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‘They’re Creeping Around’: Eric Adams Claims Mayor’s Mansion Is Haunted

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Kay Smythe Reporter
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Democratic New York City Mayor Eric Adams told Yankees announcers Michael Kay and Cameron Maybin that his official residence, Gracie Mansion, is haunted Tuesday.

The announcers invited Adams to the booth after he tossed out the first pitch at Tuesday’s game, and the conversation turned to the haunting of Gracie Mansion, the New York Post reported.

“I don’t care what anyone says, there are ghosts in there, man,” Adams said, adding that he sees things moving around and hears footsteps, the outlet continued.

“Listen, they’re creeping around,” he reiterated, according to the NY Post.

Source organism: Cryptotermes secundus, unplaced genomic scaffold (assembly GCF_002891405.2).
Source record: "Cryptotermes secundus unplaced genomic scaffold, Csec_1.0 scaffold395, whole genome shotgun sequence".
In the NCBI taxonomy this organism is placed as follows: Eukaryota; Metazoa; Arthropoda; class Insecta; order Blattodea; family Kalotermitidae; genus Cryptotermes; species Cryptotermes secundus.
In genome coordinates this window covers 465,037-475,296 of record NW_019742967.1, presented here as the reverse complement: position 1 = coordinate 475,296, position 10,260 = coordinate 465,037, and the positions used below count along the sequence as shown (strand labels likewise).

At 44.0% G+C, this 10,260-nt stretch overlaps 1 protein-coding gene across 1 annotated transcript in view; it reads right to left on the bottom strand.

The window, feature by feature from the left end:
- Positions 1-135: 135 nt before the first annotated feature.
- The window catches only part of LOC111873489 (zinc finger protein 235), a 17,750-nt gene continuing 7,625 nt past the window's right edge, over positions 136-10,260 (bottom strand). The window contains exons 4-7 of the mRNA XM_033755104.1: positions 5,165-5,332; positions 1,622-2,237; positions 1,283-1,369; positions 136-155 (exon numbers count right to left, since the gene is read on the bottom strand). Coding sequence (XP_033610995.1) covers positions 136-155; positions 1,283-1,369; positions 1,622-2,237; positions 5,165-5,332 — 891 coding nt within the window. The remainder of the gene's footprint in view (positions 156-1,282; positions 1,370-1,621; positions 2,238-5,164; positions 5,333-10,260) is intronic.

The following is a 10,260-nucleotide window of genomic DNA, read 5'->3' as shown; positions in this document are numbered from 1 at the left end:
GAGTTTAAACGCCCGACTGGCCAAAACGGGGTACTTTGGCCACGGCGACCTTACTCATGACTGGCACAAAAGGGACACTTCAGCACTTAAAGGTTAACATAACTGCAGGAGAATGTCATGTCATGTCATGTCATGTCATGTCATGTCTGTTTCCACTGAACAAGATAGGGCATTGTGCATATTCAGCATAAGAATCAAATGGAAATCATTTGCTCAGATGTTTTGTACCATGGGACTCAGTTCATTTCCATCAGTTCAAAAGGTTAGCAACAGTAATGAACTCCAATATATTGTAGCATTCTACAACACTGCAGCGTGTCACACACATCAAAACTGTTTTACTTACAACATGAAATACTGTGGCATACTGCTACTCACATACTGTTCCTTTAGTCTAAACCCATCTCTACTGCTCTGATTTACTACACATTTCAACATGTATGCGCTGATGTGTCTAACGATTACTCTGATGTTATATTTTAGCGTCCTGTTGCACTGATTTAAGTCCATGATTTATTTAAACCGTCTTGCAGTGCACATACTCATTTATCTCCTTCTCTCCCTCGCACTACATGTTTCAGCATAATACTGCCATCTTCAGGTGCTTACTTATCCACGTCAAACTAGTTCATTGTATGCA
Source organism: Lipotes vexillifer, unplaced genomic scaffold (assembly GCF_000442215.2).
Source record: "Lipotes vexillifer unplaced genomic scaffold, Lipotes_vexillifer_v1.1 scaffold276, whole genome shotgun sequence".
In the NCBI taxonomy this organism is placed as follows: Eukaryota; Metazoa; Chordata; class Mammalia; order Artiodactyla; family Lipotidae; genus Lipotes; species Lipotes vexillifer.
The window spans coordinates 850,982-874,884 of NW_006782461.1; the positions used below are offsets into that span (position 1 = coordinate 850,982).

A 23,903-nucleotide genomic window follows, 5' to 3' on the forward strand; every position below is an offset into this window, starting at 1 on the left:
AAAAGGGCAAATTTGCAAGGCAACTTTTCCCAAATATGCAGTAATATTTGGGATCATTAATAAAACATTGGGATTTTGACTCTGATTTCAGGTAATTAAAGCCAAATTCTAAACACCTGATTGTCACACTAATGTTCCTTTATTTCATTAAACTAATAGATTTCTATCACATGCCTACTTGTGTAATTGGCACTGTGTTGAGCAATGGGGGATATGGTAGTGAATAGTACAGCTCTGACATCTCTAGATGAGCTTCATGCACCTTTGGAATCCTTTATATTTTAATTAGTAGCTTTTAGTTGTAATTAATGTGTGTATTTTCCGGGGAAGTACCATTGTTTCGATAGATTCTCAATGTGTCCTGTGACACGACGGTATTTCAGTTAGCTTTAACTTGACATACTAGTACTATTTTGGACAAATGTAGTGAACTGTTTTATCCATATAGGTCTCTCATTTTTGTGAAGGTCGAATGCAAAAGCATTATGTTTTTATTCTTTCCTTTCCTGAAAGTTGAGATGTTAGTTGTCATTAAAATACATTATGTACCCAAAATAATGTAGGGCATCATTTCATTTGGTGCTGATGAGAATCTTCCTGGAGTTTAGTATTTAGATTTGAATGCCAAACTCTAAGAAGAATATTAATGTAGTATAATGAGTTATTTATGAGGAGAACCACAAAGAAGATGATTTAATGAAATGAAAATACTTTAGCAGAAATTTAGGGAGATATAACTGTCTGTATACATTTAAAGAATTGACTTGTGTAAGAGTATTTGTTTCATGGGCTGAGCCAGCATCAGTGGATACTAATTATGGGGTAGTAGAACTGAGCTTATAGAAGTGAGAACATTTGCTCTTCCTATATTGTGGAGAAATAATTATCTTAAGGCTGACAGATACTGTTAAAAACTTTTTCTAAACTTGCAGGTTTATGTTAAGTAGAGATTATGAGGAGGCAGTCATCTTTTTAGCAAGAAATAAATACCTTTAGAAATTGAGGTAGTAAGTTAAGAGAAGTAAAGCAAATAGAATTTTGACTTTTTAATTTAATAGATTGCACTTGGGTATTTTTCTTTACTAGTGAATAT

Gracie Mansion was built in 1799 by Archibald Gracie, a merchant, according to New York City’s Historic House Trust. The 223-years-old property is one of the oldest wooden structures on Manhattan.

Historians, ghost hunters and former employees interviewed by the NY Post said they are not familiar with any stories of spirits, the undead or hauntings at the property. (RELATED: Strange Circles Seen In Space, Baffles Scientists)

Former first lady Chirlane McCray said that she’d witnessed unusual activities such as “doors open and close by themselves, and the floor boards creak as though someone is walking through the rooms,” during an interview with Metro in 2017.

Only one person is known to have died at the property. Elizabeth Wolcott Gracie, the daughter-in-law of Archibald Gracie, died of apoplexy in 1819, the NY Post continued. Historians noted that having only one death in a property is actually fairly low by New York City standards.